Tony Blair’s son wins backing of America’s richest family

·2-min read
Euan Blair, Multiverse Founder and CEO, alongside President, Jeremy Duggan - Dan Joseph
Euan Blair, Multiverse Founder and CEO, alongside President, Jeremy Duggan - Dan Joseph

America’s richest family has taken a stake in a start-up founded by Euan Blair, the son of the former Labour Prime Minister.

The $225bn (£182bn) Walton dynasty has bought shares in Multiverse, a business that helps companies find and train promising school leavers as an alternative to recruiting more expensive graduates.

Zoma Capital – the family fund of Ben and Lucy Ana Walton, whose fortune comes from the retail empire Walmart – took part in a funding round that valued Mr Blair's business at $1.7bn.

Mr Blair, 39, has a paper fortune of around $425m based on his more than 25pc stake in Multiverse.

In its last annual results, the company lost £14.2m on revenues of £27.3m.

Multiverse’s clients include the NHS, Morgan Stanley and Capita. Last year, it became the first apprenticeship provider to receive a licence to award degrees in courses that run alongside full-time jobs.

Its UK programmes are supported by funds raised through the government’s apprenticeship levy, but the business raised $220m last year to expand its training programmes into the US.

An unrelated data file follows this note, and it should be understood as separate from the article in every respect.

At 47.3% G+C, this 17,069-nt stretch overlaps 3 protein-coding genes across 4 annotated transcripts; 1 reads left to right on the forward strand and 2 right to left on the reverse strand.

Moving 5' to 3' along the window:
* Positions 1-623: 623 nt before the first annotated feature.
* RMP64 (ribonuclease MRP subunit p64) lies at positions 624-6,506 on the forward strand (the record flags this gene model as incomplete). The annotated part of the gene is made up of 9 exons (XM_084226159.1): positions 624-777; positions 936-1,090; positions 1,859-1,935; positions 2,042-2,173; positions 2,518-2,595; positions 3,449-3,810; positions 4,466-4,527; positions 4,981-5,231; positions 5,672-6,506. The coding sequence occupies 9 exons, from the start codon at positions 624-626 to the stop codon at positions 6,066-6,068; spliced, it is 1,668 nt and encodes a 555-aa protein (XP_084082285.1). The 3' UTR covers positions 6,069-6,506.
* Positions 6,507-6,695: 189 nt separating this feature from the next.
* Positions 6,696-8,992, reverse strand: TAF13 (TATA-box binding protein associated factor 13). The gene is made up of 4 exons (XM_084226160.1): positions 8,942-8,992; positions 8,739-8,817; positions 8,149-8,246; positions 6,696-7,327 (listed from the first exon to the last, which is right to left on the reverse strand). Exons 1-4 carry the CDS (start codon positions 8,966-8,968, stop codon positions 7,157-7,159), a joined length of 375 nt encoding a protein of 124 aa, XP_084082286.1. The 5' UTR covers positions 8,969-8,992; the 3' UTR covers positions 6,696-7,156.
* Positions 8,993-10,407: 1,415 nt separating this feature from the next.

Filings published last week show that Zoma took a £5m stake in Multiverse at the time. The round was led by investors including General Catalyst and Google and made Multiverse  one of the country's most valuable start-ups.

The Walton family still owns around 50pc of Walmart, the department store chain founded in 1962 by the late Sam Walton. Ben Walton is the grandson of the Walmart founder.

Multiverse declined to comment on the investment.

Zoma, which is based in Colorado, invests in businesses aimed at social causes, such as improving education and skills, clean energy and social entrepreneurship.

Zoma did not respond to a request for comment.

Mr Blair, whose father Tony overaw a massive expansion of universities that fuelled fears of low-value “Mickey Mouse” degrees, has repeatedly insisted that higher education is not right for many young people.

A Multiverse spokesman said the business, since it was founded in 2016, has worked with 10,000 apprentices at 1,000 companies. The spokesman added 93pc of apprentices stayed at the company they had trained at after their apprenticeship ended.